He finally came across one that seemed to relate to the MetService work. It was a total mess. There was no way in the world anybody could have found data relating to the seven stations, let alone identified the adjustments or the calculation techniques. The only reference to adjustments were updates done by Maunder and Finkelstein. The lack of adjustment calculations is unsurprising. Salinger92 says they “set the computers rolling” rather than do them manually.


The claims that NIWA’s pre-2010 7SS adjustments were taken from the non-existent 21+3 series AND used RS93 adjustment techniques is ridiculous. The evidence is overwhelming:

  1. The 7SS adjustments were spread over 1853-1975. The 21+3 work was confined to 1920-90.
  2. The Rhoades & Salinger paper was published in November 1993. Salinger92, the internal MetService technical report, went to print before June 1992.
  3. A couple of years later, Folland & Salinger (1995) (submitted 27/10/1994) uses the thesis as its source of homogenised data, not 21+3.
  4. The 21+3 adjustments were allegedly computerised while RS93 requires manual work.
  5. Salinger92 says the thesis was used in 21+3.
  6. The Hokitika Example (taken from the contemporary 2009 7SS) clearly uses thesis techniques and makes no mention of RS93—this is the clincher.


NIWA now claims it has the schedule of adjustments for the original 7SS and the calculations that produced them, yet it has never published them. Worse, it implied to us that it did not have them. It obtained public funds to develop M10 in order to “reconstruct” the adjustments, but didn’t use RS93. It is impossible to know why, when first we asked for the schedule of adjustments and the calculations behind it, NIWA did not simply produce what it already had.

However, now we know these calculations exist we would like formally to request they be published.

As for using k=4, RS93 uses k=1 and k=2, and their example in section 2.4 uses k=2. RS93 does not use k=4 for comparison tests. Renowden has acknowledged this, after his initial confusion between k=2 and a four-year total period.

NIWA remains free at any point to perform its own modified RS93 analysis using k=2 and k=4 and to publish the results, but it has not done so—not even when it was given funds to produce M10. It is hard to avoid the conclusion that NIWA is aware that doing so would challenge its previous finding of 0.9°C/century warming.

Dr Mullan seems to want to bypass the significance tests, perhaps to ensure that as many adjustments as possible are made, because of the reasons laid out in Why Automatic Temperature Adjustments Don’t Work.

Increasing k values has two effects—it reduces the likelihood of a false shift being rejected and increases the likelihood that sheltering or UHI effects at other stations introduce a spurious warming trend after adjustment. RS93, however, recognising the problem, limits the k values to the lowest that achieve statistical significance for a genuine shift, namely k=1 and k=2. RS93 is quite clear on this and the peer reviewers of our paper understood it.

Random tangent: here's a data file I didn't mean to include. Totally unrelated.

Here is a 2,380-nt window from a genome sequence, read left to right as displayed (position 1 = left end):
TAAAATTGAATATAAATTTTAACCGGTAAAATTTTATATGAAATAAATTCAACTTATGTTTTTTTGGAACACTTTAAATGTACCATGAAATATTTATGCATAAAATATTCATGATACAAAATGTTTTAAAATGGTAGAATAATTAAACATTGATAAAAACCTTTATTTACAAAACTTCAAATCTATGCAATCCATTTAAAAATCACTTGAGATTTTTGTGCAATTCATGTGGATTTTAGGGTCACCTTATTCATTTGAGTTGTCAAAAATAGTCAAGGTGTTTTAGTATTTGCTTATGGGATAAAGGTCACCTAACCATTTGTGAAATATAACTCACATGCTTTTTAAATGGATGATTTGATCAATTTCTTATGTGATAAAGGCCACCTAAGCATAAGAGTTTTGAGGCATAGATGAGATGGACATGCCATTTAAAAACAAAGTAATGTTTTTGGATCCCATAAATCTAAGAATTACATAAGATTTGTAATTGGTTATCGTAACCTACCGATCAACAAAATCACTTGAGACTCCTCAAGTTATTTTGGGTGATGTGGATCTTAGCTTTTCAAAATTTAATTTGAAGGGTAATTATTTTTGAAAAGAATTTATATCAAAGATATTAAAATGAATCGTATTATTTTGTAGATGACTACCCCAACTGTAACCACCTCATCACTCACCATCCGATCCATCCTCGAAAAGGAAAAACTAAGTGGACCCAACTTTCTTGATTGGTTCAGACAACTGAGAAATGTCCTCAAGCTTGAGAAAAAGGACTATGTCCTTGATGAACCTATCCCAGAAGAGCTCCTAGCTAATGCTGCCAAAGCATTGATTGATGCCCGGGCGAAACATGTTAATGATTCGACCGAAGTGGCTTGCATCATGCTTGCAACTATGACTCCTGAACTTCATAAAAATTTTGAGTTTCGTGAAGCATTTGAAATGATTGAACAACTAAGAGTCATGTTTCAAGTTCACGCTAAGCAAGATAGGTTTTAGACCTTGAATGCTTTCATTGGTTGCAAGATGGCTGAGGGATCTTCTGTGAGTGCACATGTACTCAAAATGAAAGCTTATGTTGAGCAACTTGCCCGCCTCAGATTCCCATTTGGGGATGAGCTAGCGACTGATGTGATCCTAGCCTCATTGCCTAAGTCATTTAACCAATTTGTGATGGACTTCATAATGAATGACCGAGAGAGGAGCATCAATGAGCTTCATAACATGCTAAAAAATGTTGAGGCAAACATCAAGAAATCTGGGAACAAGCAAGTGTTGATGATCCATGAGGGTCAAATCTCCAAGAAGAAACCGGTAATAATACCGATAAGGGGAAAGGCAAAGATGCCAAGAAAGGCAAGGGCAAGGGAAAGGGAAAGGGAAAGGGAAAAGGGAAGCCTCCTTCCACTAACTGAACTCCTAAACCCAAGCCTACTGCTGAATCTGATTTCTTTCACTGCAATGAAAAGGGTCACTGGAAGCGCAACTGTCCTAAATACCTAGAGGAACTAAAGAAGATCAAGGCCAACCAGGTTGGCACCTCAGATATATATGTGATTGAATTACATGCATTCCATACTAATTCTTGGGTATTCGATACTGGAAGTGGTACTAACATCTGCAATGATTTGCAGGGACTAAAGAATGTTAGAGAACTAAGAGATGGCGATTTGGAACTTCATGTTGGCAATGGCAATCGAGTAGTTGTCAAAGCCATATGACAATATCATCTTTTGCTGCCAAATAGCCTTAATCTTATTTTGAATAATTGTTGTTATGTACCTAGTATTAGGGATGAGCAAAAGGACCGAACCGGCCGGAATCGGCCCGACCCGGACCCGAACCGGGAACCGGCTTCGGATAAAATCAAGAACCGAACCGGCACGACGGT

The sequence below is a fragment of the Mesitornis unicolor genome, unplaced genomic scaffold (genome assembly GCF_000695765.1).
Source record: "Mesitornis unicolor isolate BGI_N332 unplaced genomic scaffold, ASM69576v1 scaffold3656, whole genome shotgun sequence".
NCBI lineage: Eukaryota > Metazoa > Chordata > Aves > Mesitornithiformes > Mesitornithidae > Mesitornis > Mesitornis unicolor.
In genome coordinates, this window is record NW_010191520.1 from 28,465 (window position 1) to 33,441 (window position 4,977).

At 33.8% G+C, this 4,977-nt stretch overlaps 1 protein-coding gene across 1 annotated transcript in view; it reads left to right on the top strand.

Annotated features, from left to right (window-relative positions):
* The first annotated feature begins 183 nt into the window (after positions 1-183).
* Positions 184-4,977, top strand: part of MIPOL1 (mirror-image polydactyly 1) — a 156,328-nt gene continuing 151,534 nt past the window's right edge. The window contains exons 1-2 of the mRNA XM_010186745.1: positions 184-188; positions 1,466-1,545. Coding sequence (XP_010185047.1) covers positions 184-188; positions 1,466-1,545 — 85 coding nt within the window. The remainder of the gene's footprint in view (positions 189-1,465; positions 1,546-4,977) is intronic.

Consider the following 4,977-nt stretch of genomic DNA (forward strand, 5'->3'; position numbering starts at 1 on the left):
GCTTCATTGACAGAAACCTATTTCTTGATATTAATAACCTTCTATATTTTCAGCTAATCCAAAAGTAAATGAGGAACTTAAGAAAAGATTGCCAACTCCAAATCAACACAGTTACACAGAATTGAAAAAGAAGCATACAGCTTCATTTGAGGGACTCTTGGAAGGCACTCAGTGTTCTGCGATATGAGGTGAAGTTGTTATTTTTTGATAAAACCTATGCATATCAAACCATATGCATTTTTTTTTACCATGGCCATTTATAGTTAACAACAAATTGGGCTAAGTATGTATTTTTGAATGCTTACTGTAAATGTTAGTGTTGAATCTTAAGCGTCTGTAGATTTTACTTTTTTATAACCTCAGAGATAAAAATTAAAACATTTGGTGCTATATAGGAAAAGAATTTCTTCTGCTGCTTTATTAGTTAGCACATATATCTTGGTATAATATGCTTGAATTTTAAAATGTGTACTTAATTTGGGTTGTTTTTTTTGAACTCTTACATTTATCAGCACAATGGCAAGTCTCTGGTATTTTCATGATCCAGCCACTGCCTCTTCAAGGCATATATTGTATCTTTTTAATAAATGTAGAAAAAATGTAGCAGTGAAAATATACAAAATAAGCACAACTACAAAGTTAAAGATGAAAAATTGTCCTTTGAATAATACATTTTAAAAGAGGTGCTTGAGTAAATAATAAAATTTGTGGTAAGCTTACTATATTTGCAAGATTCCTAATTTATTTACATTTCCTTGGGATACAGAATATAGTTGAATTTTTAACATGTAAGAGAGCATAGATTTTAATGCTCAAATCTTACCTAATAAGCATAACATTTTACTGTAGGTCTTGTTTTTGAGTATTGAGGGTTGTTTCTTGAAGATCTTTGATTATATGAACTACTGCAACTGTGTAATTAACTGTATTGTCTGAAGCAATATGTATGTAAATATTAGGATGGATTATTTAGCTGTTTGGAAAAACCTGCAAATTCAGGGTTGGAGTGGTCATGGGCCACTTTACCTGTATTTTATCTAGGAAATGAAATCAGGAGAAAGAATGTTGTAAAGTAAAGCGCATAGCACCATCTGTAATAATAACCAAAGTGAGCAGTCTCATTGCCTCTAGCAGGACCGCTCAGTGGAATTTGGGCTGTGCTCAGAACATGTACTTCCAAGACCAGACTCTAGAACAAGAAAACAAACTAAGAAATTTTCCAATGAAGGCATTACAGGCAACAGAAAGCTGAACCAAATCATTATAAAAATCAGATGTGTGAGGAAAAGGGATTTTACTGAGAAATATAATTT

Why not use RS93?

NIWA accepts that the NZ Climate Science Coalition Statistical Audit of the NIWA 7-Station Review (pdf, 2.8 MB), reviewing Mullan10, correctly applied RS93. Its criticism is that the application was too strict and ought to have been more flexible—particularly in the length of comparison periods.

So NIWA knows that a strict application of RS93 leads to positive and negative adjustments, broadly speaking, balancing out, which means no increase in the warming trend. That is why NIWA won’t now publish a 7SS that uses RS93 techniques (although it claims to have secretly done the calculations). It also proves that a pre-2010 7SS could not possibly have been calculated with RS93 methods.

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8 Thoughts on “Critical debating points answered – Part 1

  1. Richard C (NZ) on 15/11/2014 at 10:07 am said:

    >”Why Automatic Temperature Adjustments Don’t Work.”

    A message for BOM, BEST, and GISS.

    And NIWA.

    Mullan, A.B; Stuart, S.J; Hadfield, M.G; Smith, M.J (2010) in particular.

    • Yes, definitely. What I like about this little lesson in statistics is that it came from none other than James Hansen himself. So the warmists ought to pay attention!

  2. Richard C (NZ) on 15/11/2014 at 1:57 pm said:

    >”NIWA accepts that the NZ Climate Science Coalition Statistical Audit of the NIWA 7-Station Review (pdf, 2.8 MB), reviewing Mullan10, correctly applied RS93.”

    [Renowden] – “….the 7SS was compiled using RS93 methods properly applied”

    Hmm… I think we need an adjudicator. Like a judge, and a court hearing.

    Or perhaps not,

  3. Richard C (NZ) on 16/11/2014 at 12:44 pm said:

    [Renowden/Mullan?] – “….from 1992 onwards the 7SS was compiled using RS93 methods properly applied.”


    Correlation and weighting comparisons for Masterton 1920, ‘Statistical Audit’ SI vs M10:

    SI, M10, correlation comparison
    0.73, N/A
    Albert Park
    0.58, N/A
    Christchurch Gardens
    0.68, N/A
    0.88. N/A

    SI, M10, weighting comparison
    0.24, 0.00
    Albert Park
    0.09, 0.00
    Christchurch Gardens
    0.18, 0.00
    0.49, 0.00

  4. Richard C (NZ) on 16/11/2014 at 2:59 pm said:

    >”As for using k=4, RS93 uses k=1 and k=2, and their example in section 2.4 uses k=2. RS93 does not use k=4 for comparison tests.”

    From what I can gather, USHCN uses the RS93 equivalent of k=0.5.

    ‘Understanding adjustments to temperature data’

    by Zeke Hausfather